Jamming with the A Blues Scale

As a music student at The University of Connecticut in the mid-1980s, I would spend hours in the practice room every day, determined to become the pianist I knew I’d eventually become. I loved hearing everyone practice in that section of the music building, and I rarely just stood in the hallway talking to other students like some of my colleagues enjoyed doing. (Maybe they didn’t need to practice as much as I did!)

Every once in a while, a student we didn’t know would go into one of the “inside” practice rooms that didn’t have any windows, turn out the lights, and energetically “jam out” using the A Blues Scale for an hour or so non-stop. He played very loudly and just kept an A octave going with his left hand while his right hand played fast and furious blues licks, riffs, and scalar passages up and down the keyboard. Over and over and over and over, for a l-o-o-o-o-ng time.

I enjoyed hearing him play, but some of the other students would occasionally say to one another “Doesn’t he know anything else?” and things like that.

But I could relate to him because I had played in a rock band during my middle school and high school years. First on guitar and then on keyboards. And we too would energetically jam for hours on one chord and one scale which was indeed often the very same A Blues Scale that this guy played so much.

And I loved it!!!

So here’s this guy, away from home at college, taking engineering classes or whatever. And whenever he could, he’d walk over to the music building on the outskirts of campus, find a vacant piano in a dark practice room, and transport himself to “musical heaven.”

Maybe he was releasing the stress of his classes. Maybe he wished that he could be a music major but circumstances prevented it. Or, it’s occurring to me for the first time as I write this, maybe like myself he had played in a rock band during his teenage years and he was reliving those fun times at the piano.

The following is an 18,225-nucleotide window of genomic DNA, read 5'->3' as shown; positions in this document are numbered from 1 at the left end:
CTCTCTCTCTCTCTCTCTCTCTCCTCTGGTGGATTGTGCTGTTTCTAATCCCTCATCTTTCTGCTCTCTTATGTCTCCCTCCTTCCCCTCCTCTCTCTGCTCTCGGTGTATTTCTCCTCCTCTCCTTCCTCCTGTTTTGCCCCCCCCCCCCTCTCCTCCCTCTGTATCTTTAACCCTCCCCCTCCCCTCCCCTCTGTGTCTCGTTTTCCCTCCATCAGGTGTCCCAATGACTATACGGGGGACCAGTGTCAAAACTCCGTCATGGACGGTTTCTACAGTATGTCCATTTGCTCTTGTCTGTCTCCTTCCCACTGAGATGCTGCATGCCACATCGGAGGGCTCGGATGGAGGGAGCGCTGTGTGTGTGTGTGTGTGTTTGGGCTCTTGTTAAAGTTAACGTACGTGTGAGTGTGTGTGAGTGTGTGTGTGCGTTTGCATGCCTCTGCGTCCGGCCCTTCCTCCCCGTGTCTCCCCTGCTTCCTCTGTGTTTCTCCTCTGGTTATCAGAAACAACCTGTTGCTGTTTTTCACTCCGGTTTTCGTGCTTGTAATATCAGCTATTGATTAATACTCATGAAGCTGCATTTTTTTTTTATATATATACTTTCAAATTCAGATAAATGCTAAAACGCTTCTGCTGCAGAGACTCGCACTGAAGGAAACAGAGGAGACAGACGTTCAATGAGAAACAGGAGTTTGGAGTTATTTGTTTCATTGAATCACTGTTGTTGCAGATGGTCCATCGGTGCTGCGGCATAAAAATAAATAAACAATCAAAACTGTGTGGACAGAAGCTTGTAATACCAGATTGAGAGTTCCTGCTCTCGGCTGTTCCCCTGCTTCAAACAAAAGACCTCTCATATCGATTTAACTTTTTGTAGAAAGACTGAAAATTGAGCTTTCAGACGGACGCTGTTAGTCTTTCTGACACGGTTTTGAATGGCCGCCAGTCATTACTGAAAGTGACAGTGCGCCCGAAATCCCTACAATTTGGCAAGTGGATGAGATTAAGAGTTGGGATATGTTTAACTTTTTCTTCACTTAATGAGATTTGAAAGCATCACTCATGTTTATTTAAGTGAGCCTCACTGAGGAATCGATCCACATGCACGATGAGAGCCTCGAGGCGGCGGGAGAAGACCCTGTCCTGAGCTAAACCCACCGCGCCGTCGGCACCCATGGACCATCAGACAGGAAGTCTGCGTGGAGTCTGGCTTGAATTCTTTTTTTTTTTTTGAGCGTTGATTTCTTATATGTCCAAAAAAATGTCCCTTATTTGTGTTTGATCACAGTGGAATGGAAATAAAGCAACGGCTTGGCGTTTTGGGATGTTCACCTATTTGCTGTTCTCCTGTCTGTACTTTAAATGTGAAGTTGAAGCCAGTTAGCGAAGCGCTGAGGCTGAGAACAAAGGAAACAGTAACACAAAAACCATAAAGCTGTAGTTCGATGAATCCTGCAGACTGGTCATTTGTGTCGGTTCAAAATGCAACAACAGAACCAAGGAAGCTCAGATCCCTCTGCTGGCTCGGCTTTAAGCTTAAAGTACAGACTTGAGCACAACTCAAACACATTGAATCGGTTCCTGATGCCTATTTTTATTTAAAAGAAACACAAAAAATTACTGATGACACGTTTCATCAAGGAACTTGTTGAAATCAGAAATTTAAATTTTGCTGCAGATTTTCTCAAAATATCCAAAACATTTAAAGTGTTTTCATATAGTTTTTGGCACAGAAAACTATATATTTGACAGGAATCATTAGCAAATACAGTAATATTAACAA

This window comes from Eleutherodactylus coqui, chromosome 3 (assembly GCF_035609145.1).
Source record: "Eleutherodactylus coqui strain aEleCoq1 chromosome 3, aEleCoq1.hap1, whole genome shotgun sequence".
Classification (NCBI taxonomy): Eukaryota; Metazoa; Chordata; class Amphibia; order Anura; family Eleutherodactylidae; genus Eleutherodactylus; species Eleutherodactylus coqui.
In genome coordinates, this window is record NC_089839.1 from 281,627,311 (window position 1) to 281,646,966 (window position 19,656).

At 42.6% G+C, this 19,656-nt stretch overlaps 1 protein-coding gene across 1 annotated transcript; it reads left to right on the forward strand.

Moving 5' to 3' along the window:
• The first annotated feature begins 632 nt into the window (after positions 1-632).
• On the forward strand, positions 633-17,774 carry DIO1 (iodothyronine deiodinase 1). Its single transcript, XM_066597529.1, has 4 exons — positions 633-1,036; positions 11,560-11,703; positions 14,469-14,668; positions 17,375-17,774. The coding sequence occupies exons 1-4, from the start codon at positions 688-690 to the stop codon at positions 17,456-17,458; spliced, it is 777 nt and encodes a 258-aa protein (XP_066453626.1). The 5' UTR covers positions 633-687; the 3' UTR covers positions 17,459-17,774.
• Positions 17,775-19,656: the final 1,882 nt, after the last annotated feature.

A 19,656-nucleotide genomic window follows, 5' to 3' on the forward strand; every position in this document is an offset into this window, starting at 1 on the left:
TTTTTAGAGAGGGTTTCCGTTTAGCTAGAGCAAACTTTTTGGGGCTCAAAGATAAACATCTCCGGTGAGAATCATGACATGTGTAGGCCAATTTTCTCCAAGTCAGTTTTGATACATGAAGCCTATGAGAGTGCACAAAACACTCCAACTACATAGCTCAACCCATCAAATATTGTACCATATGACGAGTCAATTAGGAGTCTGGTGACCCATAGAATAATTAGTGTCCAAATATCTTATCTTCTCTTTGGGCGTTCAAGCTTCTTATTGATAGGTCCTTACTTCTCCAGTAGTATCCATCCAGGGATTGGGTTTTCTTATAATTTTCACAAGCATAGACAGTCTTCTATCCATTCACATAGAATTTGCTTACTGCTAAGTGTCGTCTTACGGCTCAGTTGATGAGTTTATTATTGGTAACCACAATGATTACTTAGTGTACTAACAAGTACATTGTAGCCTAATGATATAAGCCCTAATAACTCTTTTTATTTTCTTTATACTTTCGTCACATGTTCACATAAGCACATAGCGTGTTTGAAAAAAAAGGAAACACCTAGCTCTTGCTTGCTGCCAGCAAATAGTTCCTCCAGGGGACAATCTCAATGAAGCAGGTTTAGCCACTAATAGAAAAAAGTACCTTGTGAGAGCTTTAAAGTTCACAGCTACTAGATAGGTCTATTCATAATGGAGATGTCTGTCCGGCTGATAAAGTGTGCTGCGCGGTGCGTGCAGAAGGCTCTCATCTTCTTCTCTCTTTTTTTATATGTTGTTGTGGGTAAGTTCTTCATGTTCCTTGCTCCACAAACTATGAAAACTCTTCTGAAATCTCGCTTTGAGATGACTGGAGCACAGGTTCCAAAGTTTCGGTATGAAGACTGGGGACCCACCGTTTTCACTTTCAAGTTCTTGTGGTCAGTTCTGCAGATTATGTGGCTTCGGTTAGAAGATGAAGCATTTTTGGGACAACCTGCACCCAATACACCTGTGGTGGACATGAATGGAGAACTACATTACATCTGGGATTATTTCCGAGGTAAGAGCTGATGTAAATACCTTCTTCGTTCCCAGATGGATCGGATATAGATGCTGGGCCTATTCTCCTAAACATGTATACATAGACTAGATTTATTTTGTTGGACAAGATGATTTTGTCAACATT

Whatever his reasons, he was clearly having a great time playing that A Blues Scale over those fast and furious left hand octaves, and he found meaning in it.

Compare this with all the pianists out there who never really enjoy their own playing, because they never feel they’re “good enough.” But this guy didn’t care, and I think that’s great! I could relate to this as well, because I spent 4-5 years not sounding too good myself but I didn‘t care; I practiced hard and was having so much fun simply being at the piano and playing music that I loved. I knew I’d get better over time, just like the guy in the practice room did, and you will too.

If you haven’t seen my video on this, here it is. It’s a fun look at how we pianists can learn from the attitude of our guitarist friends, who seem in general to “enjoy the moment” more than we pianists, as a group, tend to do.

The REAL difference between pianists and guitar players

And we can all take some inspiration from that guy in the UCONN practice room, all those years ago. I’ll bet that somewhere, wherever he lives, he comes home from work, sits down at his piano and… you guessed it… jams out as energetically as he can using the A Blues Scale over LH octaves.

At least, I hope he does! (And I hope you do too.)

Have fun, enjoy the journey, and “let the music flow!”

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